I have to admit that I have mixed reactions when reading this from Stephen Kinzer's article on Paul Kagame and his efforts to advance the reconciliation in Rwanda after the genocide:
Kagame's government has passed laws against disseminating "genocide ideology", meaning views that could inflame communal hatreds. People are supposed to describe themselves only as Rwandan, never as Hutu or Tutsi. Kagame claims these laws are necessary to keep Rwanda back from the abyss of violence. If he enforces them during the political campaign, though, critics will accuse him of suppressing free speech.
Last month, a Rwandan-born businesswoman who has spent more than a decade in the Netherlands, Victoire Ingabire, arrived in Rwanda and announced that she was a candidate for president. Her party is based abroad and not recognised in Rwanda. According to a UN report (in French), she is supported by leaders of the principal Hutu insurgent group, which is among factions terrorising the eastern Congo.
Ingabire's first statements after landing in Rwanda were thinly veiled appeals for Hutu solidarity. "There is no shame in saying I am Hutu or am Tutsi; there's nothing wrong with that," she told one interviewer.
Appealing to ethnic identity this way is illegal. The official press launched a sharp campaign against Ingabire, and her campaign group has been attacked at least once. She has been interrogated by police and warned that she will be arrested if she continues preaching "genocide ideology". Amnesty International responded by accusing the government of "intimidation and harassment".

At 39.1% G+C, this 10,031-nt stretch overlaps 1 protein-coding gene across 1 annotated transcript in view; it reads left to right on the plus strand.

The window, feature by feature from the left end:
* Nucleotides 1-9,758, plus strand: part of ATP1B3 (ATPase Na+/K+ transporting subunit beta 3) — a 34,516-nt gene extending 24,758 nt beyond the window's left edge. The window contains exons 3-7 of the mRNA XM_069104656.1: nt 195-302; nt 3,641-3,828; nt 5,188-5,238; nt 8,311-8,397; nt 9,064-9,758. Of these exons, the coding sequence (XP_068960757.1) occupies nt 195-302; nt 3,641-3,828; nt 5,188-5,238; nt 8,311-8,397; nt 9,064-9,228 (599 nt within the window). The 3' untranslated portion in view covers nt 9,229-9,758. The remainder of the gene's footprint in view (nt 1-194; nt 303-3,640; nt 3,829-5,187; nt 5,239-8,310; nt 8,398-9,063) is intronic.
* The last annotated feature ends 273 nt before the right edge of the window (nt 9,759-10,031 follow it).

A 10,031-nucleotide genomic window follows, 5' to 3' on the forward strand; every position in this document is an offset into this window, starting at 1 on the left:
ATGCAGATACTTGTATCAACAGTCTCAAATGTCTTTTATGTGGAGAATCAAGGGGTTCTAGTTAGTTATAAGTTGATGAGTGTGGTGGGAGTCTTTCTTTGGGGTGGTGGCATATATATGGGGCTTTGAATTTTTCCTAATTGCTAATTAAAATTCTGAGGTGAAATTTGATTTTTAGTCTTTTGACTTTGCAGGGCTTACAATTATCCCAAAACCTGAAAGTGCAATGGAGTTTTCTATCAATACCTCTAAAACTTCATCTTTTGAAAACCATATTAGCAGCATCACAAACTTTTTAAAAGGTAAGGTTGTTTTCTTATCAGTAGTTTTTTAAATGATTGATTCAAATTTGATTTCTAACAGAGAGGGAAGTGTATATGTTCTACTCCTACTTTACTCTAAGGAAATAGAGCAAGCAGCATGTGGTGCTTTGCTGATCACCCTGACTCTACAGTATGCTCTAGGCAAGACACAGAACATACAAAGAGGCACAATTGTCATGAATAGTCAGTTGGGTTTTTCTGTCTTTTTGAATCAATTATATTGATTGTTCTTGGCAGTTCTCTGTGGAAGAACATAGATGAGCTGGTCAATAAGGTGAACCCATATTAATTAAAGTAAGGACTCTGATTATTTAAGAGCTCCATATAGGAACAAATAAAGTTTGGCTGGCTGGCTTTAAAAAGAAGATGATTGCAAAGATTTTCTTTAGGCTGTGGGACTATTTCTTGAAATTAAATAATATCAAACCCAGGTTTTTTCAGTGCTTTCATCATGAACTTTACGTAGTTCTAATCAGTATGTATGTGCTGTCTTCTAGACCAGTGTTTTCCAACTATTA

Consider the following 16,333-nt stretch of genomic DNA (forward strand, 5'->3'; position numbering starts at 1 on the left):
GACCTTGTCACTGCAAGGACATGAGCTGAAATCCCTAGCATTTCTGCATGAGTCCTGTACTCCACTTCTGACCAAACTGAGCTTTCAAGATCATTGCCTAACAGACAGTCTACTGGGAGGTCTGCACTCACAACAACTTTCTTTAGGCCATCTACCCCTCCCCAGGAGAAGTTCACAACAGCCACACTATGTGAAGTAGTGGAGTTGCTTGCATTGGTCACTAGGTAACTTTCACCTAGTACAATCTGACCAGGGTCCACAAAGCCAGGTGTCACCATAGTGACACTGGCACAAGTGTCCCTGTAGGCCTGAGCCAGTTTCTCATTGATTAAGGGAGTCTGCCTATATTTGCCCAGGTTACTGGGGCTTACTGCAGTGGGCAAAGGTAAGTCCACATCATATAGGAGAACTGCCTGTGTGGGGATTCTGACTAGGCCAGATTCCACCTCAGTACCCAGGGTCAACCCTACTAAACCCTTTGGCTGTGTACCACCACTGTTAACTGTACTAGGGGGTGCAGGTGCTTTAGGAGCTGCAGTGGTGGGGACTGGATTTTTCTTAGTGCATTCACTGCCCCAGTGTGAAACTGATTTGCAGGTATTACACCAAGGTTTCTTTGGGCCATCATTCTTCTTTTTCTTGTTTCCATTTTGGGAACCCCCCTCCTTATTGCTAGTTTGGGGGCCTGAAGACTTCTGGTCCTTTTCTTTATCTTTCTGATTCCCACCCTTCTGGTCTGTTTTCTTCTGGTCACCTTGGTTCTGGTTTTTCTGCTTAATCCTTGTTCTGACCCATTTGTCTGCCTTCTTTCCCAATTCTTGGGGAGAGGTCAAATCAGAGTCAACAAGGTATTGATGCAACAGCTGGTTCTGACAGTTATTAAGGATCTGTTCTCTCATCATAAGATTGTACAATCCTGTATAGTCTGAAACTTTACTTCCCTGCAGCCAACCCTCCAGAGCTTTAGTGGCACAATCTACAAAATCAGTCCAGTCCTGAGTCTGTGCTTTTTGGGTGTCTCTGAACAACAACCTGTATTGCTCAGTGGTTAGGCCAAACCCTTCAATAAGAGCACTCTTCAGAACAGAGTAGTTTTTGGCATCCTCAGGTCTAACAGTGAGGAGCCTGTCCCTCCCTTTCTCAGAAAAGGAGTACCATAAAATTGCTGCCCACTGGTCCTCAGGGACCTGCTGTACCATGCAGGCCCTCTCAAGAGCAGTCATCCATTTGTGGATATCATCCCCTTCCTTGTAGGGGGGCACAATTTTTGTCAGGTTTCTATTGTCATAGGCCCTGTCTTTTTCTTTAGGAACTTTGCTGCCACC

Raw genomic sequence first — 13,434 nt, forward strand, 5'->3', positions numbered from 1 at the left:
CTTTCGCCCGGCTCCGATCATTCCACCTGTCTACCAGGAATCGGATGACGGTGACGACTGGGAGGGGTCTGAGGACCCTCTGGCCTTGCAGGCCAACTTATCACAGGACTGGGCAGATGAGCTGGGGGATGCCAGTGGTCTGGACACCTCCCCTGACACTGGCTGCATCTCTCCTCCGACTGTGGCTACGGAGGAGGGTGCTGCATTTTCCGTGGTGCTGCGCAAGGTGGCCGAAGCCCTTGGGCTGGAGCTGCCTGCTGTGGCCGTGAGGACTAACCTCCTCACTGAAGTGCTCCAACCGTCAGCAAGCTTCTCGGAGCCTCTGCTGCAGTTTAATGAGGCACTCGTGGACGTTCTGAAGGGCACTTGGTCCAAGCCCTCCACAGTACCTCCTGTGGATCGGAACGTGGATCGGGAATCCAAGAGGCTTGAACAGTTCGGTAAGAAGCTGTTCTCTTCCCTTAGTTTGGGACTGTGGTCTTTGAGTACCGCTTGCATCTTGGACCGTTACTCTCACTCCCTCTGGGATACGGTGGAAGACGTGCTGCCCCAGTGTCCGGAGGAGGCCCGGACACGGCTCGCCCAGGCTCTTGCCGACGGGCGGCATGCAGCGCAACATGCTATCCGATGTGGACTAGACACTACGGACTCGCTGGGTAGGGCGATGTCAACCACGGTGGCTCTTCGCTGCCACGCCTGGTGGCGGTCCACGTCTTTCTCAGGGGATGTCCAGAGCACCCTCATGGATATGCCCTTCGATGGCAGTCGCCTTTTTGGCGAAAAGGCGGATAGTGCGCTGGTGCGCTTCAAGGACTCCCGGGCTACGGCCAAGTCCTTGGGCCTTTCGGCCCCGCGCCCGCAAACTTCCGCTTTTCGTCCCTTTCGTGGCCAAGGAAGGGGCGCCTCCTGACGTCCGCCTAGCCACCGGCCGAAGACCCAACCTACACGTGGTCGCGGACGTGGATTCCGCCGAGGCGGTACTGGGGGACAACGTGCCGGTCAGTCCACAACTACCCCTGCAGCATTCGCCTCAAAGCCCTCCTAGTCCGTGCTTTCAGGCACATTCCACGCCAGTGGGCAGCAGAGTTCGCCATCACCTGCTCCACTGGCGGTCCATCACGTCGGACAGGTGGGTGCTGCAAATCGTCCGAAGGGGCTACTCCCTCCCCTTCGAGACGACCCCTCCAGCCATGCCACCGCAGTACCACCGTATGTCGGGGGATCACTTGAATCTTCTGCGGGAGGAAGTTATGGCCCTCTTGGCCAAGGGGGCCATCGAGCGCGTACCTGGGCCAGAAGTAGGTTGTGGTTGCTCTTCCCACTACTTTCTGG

Nonsense, replies President Kagame. He believes western human rights activists underestimate the prospects for a new outbreak of ethnic violence in Rwanda, as well as the danger of allowing ethnically charged speech. "We've lived this life," he said angrily at a news conference. "We've lived the consequences. So we understand it better than anyone from anywhere else."
I am torn for two reasons. I believe that Kagame is right and that the priority had to be on making sure that history didn't repeat itself and that therefore no fighting words lighted up the poudrière. However, I also realize that those are short-term measures which may lead to cover old wounds without leading to healing. I wonder whether it is possible to have reconciliation based solely on the victims' terms especially when they are still a minority as the Tutsis are in Rwanda. I worry about what is going to happen not only really after Kagame, but in more than twenty years for now when it would be less difficult for too many with a tenacious sense of resentment and entitlement not just to deny the severity of the genocide, but to deny its very existence.